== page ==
edited January 27
    Tasia


    Another biomedical paper published on 2019 link below for your perusal. Not sure again if this is legit.

    https://pubmed.ncbi.nlm.nih.gov/31409076/


    Recommendations for Preventive Care for Women with Rare Genetic Cause of Breast and Ovarian Cancer

    Abstract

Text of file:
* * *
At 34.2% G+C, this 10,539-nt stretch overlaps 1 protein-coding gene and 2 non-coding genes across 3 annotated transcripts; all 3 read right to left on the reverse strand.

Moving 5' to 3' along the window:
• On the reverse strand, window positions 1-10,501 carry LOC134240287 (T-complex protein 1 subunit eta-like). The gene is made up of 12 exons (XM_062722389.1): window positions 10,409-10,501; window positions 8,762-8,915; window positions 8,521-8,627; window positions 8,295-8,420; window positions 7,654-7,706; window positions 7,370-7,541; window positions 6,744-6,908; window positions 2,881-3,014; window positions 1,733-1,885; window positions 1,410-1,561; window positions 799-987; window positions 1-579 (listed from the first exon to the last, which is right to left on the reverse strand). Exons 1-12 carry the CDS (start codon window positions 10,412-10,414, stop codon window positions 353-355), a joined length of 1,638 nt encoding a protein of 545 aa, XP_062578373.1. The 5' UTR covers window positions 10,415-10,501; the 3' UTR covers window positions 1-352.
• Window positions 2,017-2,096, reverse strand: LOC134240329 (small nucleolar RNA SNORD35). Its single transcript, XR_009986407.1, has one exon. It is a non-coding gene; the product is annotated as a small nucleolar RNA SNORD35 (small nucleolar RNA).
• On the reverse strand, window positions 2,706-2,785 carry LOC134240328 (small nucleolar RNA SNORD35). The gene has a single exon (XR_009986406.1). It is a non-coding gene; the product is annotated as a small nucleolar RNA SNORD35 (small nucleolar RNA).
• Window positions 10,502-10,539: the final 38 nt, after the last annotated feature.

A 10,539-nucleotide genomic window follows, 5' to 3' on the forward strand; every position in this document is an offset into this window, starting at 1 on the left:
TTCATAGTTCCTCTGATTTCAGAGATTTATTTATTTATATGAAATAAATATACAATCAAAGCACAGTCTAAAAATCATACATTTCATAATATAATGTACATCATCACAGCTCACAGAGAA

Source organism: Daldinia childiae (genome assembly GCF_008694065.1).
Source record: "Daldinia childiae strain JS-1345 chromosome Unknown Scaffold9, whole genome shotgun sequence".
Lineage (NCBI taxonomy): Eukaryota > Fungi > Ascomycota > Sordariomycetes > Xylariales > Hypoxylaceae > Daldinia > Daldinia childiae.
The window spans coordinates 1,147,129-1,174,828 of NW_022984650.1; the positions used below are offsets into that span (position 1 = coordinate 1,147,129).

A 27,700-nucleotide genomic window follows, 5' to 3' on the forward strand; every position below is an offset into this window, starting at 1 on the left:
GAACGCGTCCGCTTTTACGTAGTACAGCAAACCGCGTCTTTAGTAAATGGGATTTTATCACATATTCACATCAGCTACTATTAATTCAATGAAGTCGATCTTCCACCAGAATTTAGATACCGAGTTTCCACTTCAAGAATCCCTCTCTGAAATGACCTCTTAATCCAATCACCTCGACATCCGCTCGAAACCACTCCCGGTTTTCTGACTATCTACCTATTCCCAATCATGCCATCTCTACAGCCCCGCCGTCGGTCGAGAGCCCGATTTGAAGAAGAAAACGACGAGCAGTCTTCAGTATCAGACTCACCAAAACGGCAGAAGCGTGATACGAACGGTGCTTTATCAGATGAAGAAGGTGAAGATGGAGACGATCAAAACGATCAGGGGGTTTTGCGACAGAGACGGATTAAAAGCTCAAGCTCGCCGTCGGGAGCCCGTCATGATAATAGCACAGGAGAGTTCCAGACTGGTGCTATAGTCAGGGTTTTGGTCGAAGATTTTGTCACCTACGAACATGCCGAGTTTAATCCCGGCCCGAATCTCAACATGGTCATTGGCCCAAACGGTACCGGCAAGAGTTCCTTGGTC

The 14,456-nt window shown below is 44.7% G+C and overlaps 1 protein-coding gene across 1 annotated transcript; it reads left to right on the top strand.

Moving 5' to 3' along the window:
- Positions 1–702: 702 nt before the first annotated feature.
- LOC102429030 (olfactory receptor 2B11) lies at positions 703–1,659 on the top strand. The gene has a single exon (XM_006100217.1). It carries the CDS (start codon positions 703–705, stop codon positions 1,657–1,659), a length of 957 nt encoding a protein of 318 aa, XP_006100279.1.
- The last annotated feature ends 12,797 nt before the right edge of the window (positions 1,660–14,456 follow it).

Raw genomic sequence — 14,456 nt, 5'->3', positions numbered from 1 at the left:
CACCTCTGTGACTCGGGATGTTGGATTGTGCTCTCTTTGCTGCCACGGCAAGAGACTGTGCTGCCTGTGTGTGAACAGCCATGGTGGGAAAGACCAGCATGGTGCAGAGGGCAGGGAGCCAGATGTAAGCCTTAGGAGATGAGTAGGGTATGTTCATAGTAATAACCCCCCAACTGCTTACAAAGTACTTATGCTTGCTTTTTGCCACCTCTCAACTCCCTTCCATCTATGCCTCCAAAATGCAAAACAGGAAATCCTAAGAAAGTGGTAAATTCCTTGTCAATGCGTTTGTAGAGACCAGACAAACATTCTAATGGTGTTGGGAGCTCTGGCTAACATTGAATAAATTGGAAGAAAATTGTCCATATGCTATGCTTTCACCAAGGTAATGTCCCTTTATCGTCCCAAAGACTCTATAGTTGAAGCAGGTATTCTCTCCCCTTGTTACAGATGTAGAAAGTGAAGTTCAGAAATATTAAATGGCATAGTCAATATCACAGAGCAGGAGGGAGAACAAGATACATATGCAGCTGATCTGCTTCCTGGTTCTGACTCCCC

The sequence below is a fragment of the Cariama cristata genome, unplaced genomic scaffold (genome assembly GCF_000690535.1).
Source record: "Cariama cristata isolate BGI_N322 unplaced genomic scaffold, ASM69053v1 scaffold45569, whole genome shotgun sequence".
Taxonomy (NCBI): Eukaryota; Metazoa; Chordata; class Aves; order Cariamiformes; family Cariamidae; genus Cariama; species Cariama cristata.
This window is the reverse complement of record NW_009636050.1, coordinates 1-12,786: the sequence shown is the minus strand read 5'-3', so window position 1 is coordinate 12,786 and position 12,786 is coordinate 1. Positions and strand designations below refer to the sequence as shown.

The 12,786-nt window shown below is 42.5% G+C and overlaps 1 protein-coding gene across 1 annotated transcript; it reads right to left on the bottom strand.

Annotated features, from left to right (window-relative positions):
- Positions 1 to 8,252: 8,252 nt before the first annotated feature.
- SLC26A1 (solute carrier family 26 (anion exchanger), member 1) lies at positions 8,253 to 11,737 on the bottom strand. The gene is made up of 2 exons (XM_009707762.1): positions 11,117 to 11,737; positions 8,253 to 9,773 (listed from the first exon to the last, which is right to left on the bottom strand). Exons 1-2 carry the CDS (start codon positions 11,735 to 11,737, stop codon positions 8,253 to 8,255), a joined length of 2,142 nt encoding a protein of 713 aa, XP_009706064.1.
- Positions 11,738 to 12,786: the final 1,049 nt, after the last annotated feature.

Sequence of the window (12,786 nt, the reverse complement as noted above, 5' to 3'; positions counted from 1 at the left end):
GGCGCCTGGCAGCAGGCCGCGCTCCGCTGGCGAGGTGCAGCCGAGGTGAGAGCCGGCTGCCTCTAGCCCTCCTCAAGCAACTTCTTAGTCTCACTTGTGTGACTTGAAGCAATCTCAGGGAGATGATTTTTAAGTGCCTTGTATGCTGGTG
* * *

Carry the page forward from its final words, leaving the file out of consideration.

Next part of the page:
An inherited predisposition to breast cancer underlies 5-10% of breast tumors. High-risk BRCA1 and BRCA2 genes result in an 85% lifetime risk of breast cancer and a 20-60% lifetime risk of ovarian cancer. Next-generation sequencing or massive parallel sequencing are now established testing methods that enable screening for many genes that predispose to heterogeneous hereditary cancer syndromes (22 genes are required by the health insurance companies). In addition to BRCA1 and BRCA2, inherited mutations in other genes predispose to breast and/or ovarian cancer. High-risk breast cancer genes include TP53, STK11, CDH1, PTEN, PALB2, and NF1, while moderate-risk (2-4 times increased risk) breast cancer genes include ATM, CHEK2, and NBN. Moderate risk is also suggested for Lynch syndrome, MUTYH, BRIP1, RAD51C, RAD51D, BARD1, FANCA, FANCC, FANCM, BLM, WRN genes. In heterozygotes for other recessive syndromes the risk of developing breast cancer is subject to current research. Low-risk genes are (mostly) irrelevant from a clinical perspective. Other genes that increase the risk of ovarian cancer include the genes for Lynch syndrome, the BRIP1, RAD51C and RAD51D genes. Preventive care should be proposed based on assumed cumulative breast cancer risk (see http: //www.mamo.cz): a risk of &gt;20% for BRCA1/2, TP53, PTEN, STK11, CDH1, PALB2, CHEK2, ATM, and NF1; and a risk of 10-20% for BRIP1, RAD51C, RAD51B, BARD1, FANCA, FANCC, FANCM, NBN, BLM, and WRN. The genetic risk should be assessed by a geneticist and be based on inherited mutations and empirical risk according to family history. Prophylactic mastectomy is considered for high-risk gene carriers but not for moderate-risk gene carriers; however, it may be considered if there is an underlying family history, a risk of parenchyma of the mammary gland, or other risk factors. Ovarian cancer risk increases significantly in carriers of the BRIP1, RAD51C, and RAD51D genes. For prevention of ovarian cancer, prophylactic salpingo-oophorectomy is an important component of preventive care. In ovarian cancer families with no identified risk germline mutation, preventive salpingo-oophorectomy is not routinely recommended but may be considered as the only efficient method of prevention due to the increased empirical risk (4 times) of ovarian cancer in first-degree relatives. Supported by the grant project MH CZ - RVO (MMCI, 00209805), AZV 15-27695A and AZV 16-29959A. The authors declare they have no potential conflicts of interest concerning drugs, products, or services used in the study. The Editorial Board declares that the manuscript met the ICMJE recommendation for biomedical papers. Submitted: 17. 5. 2019 Accepted: 31. 5. 2019.